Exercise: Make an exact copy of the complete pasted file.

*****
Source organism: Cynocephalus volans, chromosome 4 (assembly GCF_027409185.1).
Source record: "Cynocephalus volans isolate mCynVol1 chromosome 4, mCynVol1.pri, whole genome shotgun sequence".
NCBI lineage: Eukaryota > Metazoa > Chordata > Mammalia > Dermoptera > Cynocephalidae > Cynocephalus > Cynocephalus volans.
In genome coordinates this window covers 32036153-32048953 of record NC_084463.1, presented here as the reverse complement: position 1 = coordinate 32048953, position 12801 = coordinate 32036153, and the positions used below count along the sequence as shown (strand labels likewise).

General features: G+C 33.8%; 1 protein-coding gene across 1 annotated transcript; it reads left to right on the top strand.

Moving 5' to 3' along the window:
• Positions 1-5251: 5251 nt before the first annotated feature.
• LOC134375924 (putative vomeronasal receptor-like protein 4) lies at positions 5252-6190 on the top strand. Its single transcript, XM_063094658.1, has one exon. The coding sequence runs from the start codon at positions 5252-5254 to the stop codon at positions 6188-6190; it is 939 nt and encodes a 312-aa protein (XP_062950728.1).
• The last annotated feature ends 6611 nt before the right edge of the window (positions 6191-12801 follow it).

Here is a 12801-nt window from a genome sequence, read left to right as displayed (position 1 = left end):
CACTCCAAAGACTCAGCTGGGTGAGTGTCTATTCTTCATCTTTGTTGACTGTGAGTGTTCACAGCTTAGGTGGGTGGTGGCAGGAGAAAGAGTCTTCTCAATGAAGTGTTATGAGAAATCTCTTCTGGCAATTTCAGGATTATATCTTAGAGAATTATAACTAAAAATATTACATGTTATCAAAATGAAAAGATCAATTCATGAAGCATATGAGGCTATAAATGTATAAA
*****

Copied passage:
Source organism: Cynocephalus volans, chromosome 4 (assembly GCF_027409185.1).
Source record: "Cynocephalus volans isolate mCynVol1 chromosome 4, mCynVol1.pri, whole genome shotgun sequence".
NCBI lineage: Eukaryota > Metazoa > Chordata > Mammalia > Dermoptera > Cynocephalidae > Cynocephalus > Cynocephalus volans.
In genome coordinates this window covers 32036153-32048953 of record NC_084463.1, presented here as the reverse complement: position 1 = coordinate 32048953, position 12801 = coordinate 32036153, and the positions used below count along the sequence as shown (strand labels likewise).

General features: G+C 33.8%; 1 protein-coding gene across 1 annotated transcript; it reads left to right on the top strand.

Moving 5' to 3' along the window:
• Positions 1-5251: 5251 nt before the first annotated feature.
• LOC134375924 (putative vomeronasal receptor-like protein 4) lies at positions 5252-6190 on the top strand. Its single transcript, XM_063094658.1, has one exon. The coding sequence runs from the start codon at positions 5252-5254 to the stop codon at positions 6188-6190; it is 939 nt and encodes a 312-aa protein (XP_062950728.1).
• The last annotated feature ends 6611 nt before the right edge of the window (positions 6191-12801 follow it).

Here is a 12801-nt window from a genome sequence, read left to right as displayed (position 1 = left end):
CACTCCAAAGACTCAGCTGGGTGAGTGTCTATTCTTCATCTTTGTTGACTGTGAGTGTTCACAGCTTAGGTGGGTGGTGGCAGGAGAAAGAGTCTTCTCAATGAAGTGTTATGAGAAATCTCTTCTGGCAATTTCAGGATTATATCTTAGAGAATTATAACTAAAAATATTACATGTTATCAAAATGAAAAGATCAATTCATGAAGCATATGAGGCTATAAATGTATAAA